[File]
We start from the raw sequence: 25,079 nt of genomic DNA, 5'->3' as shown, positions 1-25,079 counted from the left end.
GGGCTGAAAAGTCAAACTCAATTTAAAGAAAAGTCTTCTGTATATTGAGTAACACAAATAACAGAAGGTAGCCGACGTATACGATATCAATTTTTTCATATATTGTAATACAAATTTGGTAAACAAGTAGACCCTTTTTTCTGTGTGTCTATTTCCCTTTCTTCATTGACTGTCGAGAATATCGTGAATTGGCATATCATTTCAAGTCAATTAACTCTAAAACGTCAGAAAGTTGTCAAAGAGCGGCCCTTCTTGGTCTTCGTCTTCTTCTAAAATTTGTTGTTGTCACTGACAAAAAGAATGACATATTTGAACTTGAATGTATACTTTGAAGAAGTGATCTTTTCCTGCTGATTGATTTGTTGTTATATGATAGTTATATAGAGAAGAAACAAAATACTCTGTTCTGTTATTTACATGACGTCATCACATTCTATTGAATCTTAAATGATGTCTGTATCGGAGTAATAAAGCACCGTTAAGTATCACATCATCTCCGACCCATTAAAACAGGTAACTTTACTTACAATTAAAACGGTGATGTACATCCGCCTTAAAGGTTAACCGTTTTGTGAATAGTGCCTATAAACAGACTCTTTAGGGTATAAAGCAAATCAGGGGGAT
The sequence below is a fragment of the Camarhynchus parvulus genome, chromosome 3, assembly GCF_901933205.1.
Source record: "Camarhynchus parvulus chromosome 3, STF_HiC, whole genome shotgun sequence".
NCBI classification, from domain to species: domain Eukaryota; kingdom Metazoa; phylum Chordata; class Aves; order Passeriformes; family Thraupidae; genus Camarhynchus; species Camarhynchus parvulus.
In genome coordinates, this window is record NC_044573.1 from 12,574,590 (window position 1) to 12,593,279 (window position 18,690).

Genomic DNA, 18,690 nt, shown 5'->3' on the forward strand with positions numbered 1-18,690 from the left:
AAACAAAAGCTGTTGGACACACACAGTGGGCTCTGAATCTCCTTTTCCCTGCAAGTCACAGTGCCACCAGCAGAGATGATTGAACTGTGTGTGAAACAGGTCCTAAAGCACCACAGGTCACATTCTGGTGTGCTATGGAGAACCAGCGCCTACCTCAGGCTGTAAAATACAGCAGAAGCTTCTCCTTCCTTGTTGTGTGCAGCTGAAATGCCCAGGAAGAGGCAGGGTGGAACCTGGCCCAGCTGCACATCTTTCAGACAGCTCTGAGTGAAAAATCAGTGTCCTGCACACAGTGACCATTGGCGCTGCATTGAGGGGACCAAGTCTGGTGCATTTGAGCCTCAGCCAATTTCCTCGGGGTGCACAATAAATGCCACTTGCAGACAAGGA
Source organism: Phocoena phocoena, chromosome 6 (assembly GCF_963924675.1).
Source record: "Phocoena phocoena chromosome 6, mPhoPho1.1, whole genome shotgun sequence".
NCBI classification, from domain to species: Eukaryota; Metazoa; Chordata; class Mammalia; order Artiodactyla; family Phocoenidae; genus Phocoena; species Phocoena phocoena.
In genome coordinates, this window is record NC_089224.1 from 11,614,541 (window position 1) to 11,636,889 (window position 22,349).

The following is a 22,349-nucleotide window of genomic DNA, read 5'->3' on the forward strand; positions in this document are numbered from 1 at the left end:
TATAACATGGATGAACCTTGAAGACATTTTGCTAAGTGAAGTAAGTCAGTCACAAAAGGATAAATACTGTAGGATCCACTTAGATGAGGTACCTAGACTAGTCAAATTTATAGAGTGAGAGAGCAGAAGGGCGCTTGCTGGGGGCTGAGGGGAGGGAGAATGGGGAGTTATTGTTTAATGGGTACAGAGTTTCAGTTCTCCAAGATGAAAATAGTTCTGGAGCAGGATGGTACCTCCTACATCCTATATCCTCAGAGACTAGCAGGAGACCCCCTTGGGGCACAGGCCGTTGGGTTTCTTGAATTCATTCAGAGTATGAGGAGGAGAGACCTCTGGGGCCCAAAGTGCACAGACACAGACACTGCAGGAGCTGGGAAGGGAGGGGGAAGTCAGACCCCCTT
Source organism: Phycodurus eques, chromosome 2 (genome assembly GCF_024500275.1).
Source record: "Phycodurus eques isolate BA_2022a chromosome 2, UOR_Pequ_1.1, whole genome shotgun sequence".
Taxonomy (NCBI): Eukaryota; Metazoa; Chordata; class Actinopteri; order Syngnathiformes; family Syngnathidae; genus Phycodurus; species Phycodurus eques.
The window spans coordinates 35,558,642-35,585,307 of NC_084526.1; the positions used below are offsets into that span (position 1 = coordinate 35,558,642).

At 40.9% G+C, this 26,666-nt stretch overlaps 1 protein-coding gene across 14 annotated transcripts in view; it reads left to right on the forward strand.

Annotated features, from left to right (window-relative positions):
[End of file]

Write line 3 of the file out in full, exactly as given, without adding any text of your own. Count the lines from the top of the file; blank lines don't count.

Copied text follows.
The sequence below is a fragment of the Camarhynchus parvulus genome, chromosome 3, assembly GCF_901933205.1.